pronti…cosante…cottura al forno!

A Victory Chat With Giuseppe Dell’Anno, The Great British Bake Off’s Michelangelo

Photo: Channel 4

A rough translation of Giuseppe Dell’Anno’s name is “Giuseppe of the year,” which is exactly how this season of The Great British Bake Off played out for the fabulously coiffed engineer from Bristol. As the winner of Bake Off’s 12th season — and the competition was stiff — Dell’Anno developed a knack for creating simple but effective bakes steeped in familia tradition. He won two Star Bakers and two Hollywood handshakes, even if an oven malfunction in the finals threatened to sabotage his reign in the tent. “You can see the heart and soul that goes into his baking,” Paul Hollywood explained in the finale. “He’s done an incredible job.” Dell’Anno’s recipe for success? More heritage and less flash, except when it comes to his button-down shirts. He’s also the first Italian Bake Off victor. Representation matters.

Dell’Anno, who now splits his time between Italy and England for his career in engineering, recently Zoomed with Vulture to talk more about his fulfilling Bake Off experience. This apologetic writer’s hair was a bit wet and disheveled from the shower because of a time-zone mixup. “Oh,” he said with a laugh, “have you looked at mine?”

When it was revealed in the finale that you moved to Milan, I assumed it was for a baking job! How’s the engineering life treating you these days?
You’re not the only one who thought that. [Laughs.] A lot of people assumed I moved to take on a baking career change. In reality, I had applied for this new job in Milan at the same time as I was applying to Bake Off, convinced that I wouldn’t get either of those. But then you’ve got to be careful what you wish for, as I ended up with a yes from both sides. This year has been particularly challenging for me to fit everything together. It was a few days between finishing the Bake Off filming and jetting off to Milan to start a new job. Given the complexities of things, I couldn’t move my family, so they’re all still in Bristol. I commute a lot, usually weekly. I’m not Greta Thunberg’s biggest friend at the moment because I’m burning a lot of jet fuel these days.

Have you been recognized in Italy a lot?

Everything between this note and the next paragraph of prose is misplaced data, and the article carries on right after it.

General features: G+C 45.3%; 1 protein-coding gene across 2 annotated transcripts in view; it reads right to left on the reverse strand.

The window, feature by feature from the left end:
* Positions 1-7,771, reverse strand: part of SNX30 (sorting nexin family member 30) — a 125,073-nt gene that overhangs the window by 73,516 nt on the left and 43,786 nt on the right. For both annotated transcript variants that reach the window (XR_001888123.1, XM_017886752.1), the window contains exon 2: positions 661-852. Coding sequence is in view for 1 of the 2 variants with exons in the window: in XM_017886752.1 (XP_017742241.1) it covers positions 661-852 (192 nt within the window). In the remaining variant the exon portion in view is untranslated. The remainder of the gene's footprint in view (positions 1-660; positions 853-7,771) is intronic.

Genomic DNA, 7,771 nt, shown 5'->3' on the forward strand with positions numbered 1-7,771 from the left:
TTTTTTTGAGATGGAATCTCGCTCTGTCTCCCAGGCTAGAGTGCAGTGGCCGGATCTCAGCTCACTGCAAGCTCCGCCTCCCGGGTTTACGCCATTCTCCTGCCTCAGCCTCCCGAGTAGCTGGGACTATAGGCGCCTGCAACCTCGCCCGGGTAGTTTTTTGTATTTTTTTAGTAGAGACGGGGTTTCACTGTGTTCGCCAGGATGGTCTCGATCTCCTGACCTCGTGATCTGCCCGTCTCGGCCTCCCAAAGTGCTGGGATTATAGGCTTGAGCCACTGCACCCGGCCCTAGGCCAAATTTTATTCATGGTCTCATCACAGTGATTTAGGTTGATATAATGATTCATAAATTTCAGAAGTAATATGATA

Not at all. In the U.K., it’s difficult to do anything these days. I get stopped a lot in the streets. With my facial features, I’m very easy to spot. [Laughs.] But in Italy, nobody knows me. The show isn’t very well-known there. There’s an Italian version of Bake Off, but it isn’t as popular. I’ve been recognized twice in Italy — by a British person on a plane and then a couple of Americans recognized me at the airport. It was funny, being at the Milan airport and chatting with two people from Texas. Back in England, though, there was one particularly sweet encounter a couple of weeks ago when I went to my kids’ school to pick them up. This child was on his bike and he saw me, and his face looked as if he had just seen Santa.

Can you tell me what encouraged you to apply for Bake Off and appear in the public eye? I was surprised to learn that you’re quite introverted.
Yeah, I recharge my batteries by being on my own rather than looking for company. My social life isn’t particularly wild. I’d rather lock myself up in a room when I’m tired and recharge that way. Based on that, I was slightly scared when it dawned on me that I was going to be on national television. I had no idea that the show was so big outside of the U.K. before actually appearing on it. There were a few times when I thought, Oh God, why did I put myself here? What if people don’t like me? What if I get trolled on social media? That’s the biggest lesson I’ve learned about myself through this whole experience. At the end of the day, I’ve just been myself onscreen. Unapologetically. With weird facial features. [Laughs.] It taught me that I’d been worried for a long time about things that I shouldn’t be worried about.

How else did this Bake Off experience validate you?